Long v. Hillsman et al

Filing 12

ORDER ENTERED: Plaintiff's motion 6 to remand is granted. Defendants' motion 8 for screening by this court under 28 U.S.C. 1915A and plaintiff's motion 10 to deem individual defendants properly before the court for service are moot. This case is remanded to the District Court of Leavenworth County, Kansas. ***Terminating Case. Signed by Senior District Judge Sam A. Crow on 4/12/2011. (Mailed to pro se party Charles Gordon Long by regular mail.) (smnd)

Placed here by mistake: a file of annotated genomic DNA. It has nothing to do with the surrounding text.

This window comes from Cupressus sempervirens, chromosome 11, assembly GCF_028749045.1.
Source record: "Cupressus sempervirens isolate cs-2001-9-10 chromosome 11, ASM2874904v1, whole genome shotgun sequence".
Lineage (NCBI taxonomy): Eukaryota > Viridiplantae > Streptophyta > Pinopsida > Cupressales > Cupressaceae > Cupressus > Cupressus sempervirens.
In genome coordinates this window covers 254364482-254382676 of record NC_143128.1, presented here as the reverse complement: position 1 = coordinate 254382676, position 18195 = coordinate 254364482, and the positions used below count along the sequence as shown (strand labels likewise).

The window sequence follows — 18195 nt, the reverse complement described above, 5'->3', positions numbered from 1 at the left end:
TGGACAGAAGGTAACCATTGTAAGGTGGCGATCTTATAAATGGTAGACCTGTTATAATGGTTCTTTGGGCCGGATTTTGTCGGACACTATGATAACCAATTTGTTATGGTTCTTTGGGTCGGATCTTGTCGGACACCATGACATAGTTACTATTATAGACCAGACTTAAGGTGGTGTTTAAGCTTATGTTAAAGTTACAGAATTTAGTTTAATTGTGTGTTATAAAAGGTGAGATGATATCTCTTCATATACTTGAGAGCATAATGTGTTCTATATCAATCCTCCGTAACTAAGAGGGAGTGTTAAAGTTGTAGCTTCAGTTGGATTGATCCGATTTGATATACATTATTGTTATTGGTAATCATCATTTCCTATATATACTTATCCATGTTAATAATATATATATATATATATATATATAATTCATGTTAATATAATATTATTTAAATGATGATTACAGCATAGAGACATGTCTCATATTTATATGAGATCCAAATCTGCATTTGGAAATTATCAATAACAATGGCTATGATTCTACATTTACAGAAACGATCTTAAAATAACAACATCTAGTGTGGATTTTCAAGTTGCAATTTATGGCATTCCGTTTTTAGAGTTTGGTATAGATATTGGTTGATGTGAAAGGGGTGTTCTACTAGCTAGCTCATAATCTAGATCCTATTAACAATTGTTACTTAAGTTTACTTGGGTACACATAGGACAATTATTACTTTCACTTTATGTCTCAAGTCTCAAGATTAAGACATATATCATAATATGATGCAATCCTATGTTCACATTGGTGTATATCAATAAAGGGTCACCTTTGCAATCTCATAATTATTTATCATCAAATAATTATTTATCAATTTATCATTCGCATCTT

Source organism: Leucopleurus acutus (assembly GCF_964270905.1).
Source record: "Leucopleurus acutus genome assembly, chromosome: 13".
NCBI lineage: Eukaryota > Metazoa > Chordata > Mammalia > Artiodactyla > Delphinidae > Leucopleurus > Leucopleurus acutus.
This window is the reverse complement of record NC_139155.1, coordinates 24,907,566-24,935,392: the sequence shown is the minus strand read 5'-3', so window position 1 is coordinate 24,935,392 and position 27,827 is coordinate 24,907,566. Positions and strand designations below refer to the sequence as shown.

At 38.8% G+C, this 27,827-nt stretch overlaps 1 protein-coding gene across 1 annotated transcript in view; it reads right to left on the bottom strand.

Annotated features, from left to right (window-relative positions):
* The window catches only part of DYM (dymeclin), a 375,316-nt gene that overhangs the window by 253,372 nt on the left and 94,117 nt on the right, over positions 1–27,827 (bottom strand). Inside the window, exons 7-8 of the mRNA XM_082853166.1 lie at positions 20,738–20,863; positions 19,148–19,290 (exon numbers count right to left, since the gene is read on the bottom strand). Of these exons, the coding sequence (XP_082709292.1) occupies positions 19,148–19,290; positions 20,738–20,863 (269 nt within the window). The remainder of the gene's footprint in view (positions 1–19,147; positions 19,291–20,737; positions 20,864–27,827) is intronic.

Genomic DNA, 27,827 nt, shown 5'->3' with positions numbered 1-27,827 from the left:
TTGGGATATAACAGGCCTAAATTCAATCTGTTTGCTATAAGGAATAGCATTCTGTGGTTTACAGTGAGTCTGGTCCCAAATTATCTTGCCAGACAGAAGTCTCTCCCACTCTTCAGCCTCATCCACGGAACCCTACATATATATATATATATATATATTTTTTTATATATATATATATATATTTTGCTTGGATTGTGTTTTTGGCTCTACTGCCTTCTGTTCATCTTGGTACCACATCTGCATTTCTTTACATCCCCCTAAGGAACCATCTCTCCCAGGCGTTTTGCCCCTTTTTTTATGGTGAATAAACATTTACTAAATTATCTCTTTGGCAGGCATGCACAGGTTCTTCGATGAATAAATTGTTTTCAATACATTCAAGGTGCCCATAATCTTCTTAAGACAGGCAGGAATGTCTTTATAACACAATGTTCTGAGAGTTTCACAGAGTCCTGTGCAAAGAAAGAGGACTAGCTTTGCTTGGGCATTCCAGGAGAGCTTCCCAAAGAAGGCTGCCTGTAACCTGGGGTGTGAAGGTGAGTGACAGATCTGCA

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IN THE UNITED STATES DISTRICT COURT FOR THE DISTRICT OF KANSAS CHARLES GORDON LONG, Plaintiff, v. CASE NO. 11-3051-SAC J. BENSON HILLSMAN, et al., Defendants. O R D E R This civil complaint was filed pro se by an inmate of the United States Penitentiary, Leavenworth, Kansas (USPL). The action was initially filed on January 27, 2011, in the Leavenworth County District Court, Leavenworth, Kansas. Summons was served upon defendants who are USPL employees, and they were directed to file an Answer. On March 1, 2011, the federal defendants filed a Notice of Removal to this court. The defendants request that this court screen the complaint pursuant to 28 U.S.C. § 1915A(a) and “dismiss any or all of the claims it finds are legally frivolous or otherwise subject to dismissal.” They also request that trial be had in Wichita, Kansas. Mr. Long seeks damages as well as declaratory and injunctive relief from defendants Hillsman and Bailey. for his complaint, he alleges as follows. As the factual basis In May, June, and December 2010, defendants wrote and published and caused to be distributed the “defamatory statement that the plaintiff committed a sex-related crime and was a ‘Sex Offender’.” had This occurred even though Hillsman had access in May 2010 to Mr. Long’s “rap sheet” in his Central File showing that he has never been convicted of a sex crime and is not a sex offender, and both defendants knew the information was not true. that as a result of defendants’ Plaintiff alleges publishing this defamatory information, he has suffered and will continue to suffer injury to his reputation as well as mental distress and anguish. Plaintiff seeks damages and preliminary and permanent injunctive relief. He also seeks declaratory relief under Kansas law. Mr. Long has filed a Motion to Remand this matter to the state district court. He alleges that defendants’ Notice of Removal is deficient, and that defendants have failed to allege that they are being sued for acts or omissions carried out pursuant to their official duties or that any grounds for a federal defense exists. Plaintiff further alleges that his complaint clearly alleges the state torts of defamation and invasion of privacy. The federal officer removal statute, 28 U.S.C. § 1442(a), provides that a civil action commenced in a State court against any officer of any agency of the United States sued in an official or individual capacity “for any act under color of such office” may be removed to the district court of the United States. 1442(a)(1). 28 U.S.C. § However, “[o]nly state-court actions that originally could have been filed in federal court may be removed to federal court by defendant.” 386, 392 (1987). See Caterpillar Inc. v. Williams, 482 U.S. In general, original jurisdiction is lacking unless there is diversity of citizenship or a federal question. Id.; Topeka Housing Authority v. Johnson, 404 F.3d 1245, 1248 (10th Cir. 2005). In Caterpillar, Inc., the United States Supreme Court stated: The presence or absence of federal-question jurisdiction 2 is governed by the “well-pleaded complaint rule,” which provides that federal jurisdiction exists only when a federal question is presented on the face of the plaintiff’s properly pleaded complaint. See Gully v. First National Bank, 299 U.S. 109, 112-113 (1936). The rule makes the plaintiff the master of the claim; he or she may avoid federal jurisdiction by exclusive reliance on state law. Id. When the federal court lacks subject-matter jurisdiction over a removed case, the court must remand the case to the state court. See 28 U.S.C. § 1447(c); Topeka Housing Authority, 404 F.3d at 1247. Mr. Long brought this tort action in state court. In his complaint, he has alleged no facts suggesting that defendants were acting under color of their federal office. He has not asserted that he is suing defendants under either Bivens or the FTCA. He cites a state statute only. The court has examined the Notice of Removal filed by defendants. It does not show that this court has jurisdiction over plaintiff’s claims or that this matter arises under federal law. It does not indicate that a scope-of-employment certification has issued. Instead, defendants merely argue that this court should screen the complaint and determine if there is any federal basis for these claims. Plaintiff chose the state forum and the jurisdictional basis for his claims, and correctly points out that he has not alleged that defendants’ acts were taken in their official capacities. Motion for Remand. Defendant has not responded to plaintiff’s The court finds that plaintiff’s Motion to Remand must be granted. Because the motion to remand is granted, the court declines to consider the merits of defendant’s motion for screening and finds it moot. IT IS THEREFORE BY THE COURT ORDERED that plaintiff’s Motion to Remand (Doc. 6) is granted. 3 IT IS FURTHER ORDERED that defendant’s Motion for Screening by this court under 28 U.S.C. § 1915A (Doc. 8) and plaintiff’s Motion to Deem Individual Defendants Properly Before the Court for Service (Doc. 10) are moot. The case is remanded to the District Court of Leavenworth County, Kansas. A certified copy of the order of remand shall be mailed by the clerk to the clerk of the State court. IT IS SO ORDERED. Dated this 12th day of April, 2011, at Topeka, Kansas. s/Sam A. Crow U. S. Senior District Judge 4

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